The promise and appeal of blockchain technology

From eliminating fake education documents to storing medical records, blockchain technology has much to offer Myanmar.

By KYAW YE LYNN | FRONTIER

When a person applies for a job, it’s standard practice to provide the prospective employer with education certificates and evidence of any other qualifications.

In Myanmar, where the education system has been in decline for decades, employers are likely to insist that even applicants for labouring positions are university graduates, or that cleaners have studied to at least the 10th Standard.

It also why there is a thriving market for fake educational certificates and job qualifications.

“People here need to make fake documents sometimes,” said Ma Nyo Thin, the owner of one of several shops along Mahabandoola Street in downtown Yangon that specialise in notary services. Frontier has learned that almost all of the shops sell fake documents.

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“Last year, a woman in her 50s asked if I can make a fake certificate showing she’d passed Grade 10 [Ninth Standard] so she could apply for a cleaner’s job at a small local company,” she told Frontier.

Nyo Thin learned that the woman, who had not completed primary school, had been with the company for nearly a decade but was anxious because it had changed hands.

“She told me that the new boss only wanted employees who had at least attended high school. That’s why she needed a fake document,” she said.

“Such a practice is ridiculous, but it’s good for our business,” said Nyo Thin with a smile, adding that she had been making fake documents for more than a decade but had never been questioned by the authorities or any employers.

“Actually, no one checks if it is real or fake; our certificates work well for those seeking a job overseas,” she said.

Posing as a customer, a Frontier reported approached another business on Mahabandoola Street run by a man and asked for a fake certificate of the University of Distance Education.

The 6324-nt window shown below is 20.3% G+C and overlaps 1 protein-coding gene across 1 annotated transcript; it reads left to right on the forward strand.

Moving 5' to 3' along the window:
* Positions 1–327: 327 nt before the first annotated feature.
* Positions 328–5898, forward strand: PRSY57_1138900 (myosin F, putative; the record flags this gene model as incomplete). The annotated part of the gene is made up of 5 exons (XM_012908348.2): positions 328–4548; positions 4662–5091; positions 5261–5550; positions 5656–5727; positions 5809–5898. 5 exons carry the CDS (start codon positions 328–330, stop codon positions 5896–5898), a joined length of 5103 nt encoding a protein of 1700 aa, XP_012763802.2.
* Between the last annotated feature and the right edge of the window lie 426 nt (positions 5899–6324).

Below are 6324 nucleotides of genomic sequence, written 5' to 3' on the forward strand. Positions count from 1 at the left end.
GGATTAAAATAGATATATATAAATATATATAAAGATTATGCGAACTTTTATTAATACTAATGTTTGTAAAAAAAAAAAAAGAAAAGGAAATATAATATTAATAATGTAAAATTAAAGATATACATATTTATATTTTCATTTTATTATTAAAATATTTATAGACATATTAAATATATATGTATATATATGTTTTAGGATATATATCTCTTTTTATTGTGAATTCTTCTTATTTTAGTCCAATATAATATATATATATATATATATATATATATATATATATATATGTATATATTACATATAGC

“Will it be for a job application?” he said, adding that the price would be K20,000.

He said the material used to make the certificate was genuine.

“The paper, handwriting and seals are real. We got it from our guys who are with the [education] ministry. Only the information on the certificate is not true. You will be okay unless they check your information against their official records,” he said.

He advised caution if the certificate was to be used to apply for a public service position, as it could be subject to an inter-departmental check.

“But you will have no problem at all with private companies,” he said, adding that they rarely checked a job applicant’s education certificates.

Even if they wanted to, he said, “there is still no easy way to check such information”.

Government departments continue to rely on manual, paper-based systems and checking documents can be time-consuming, if it is possible at all.

That could soon change, at least for certain documents, thanks to blockchain technology.

U Aung Bo Bo Lin, director of Blockchain Development & Research Co Ltd, said he has been in talks with the Ministry of Education about creating a secure means for the public to verify whether education documents are genuine.

“I presented the Minister of Education with an idea for transforming the ageing documentation system when we met last year,” said Aung Bo Bo Lin. While the minister expressed support for the plan, Aung Bo Bo Lin said further negotiations were needed.

“The idea is to insert students’ education records onto a blockchain-based app so that the data can be checked at any time,” he told Frontier.

Blockchain technology would allow the app to quickly check if an education certificate was real and could also be used to store someone’s entire educational record.

Instead of storing information on a server, blockchain uses what’s known as distributed ledger technology to compile a list of records that are linked and made secure using cryptography. The records are replicated and shared across multiple sites.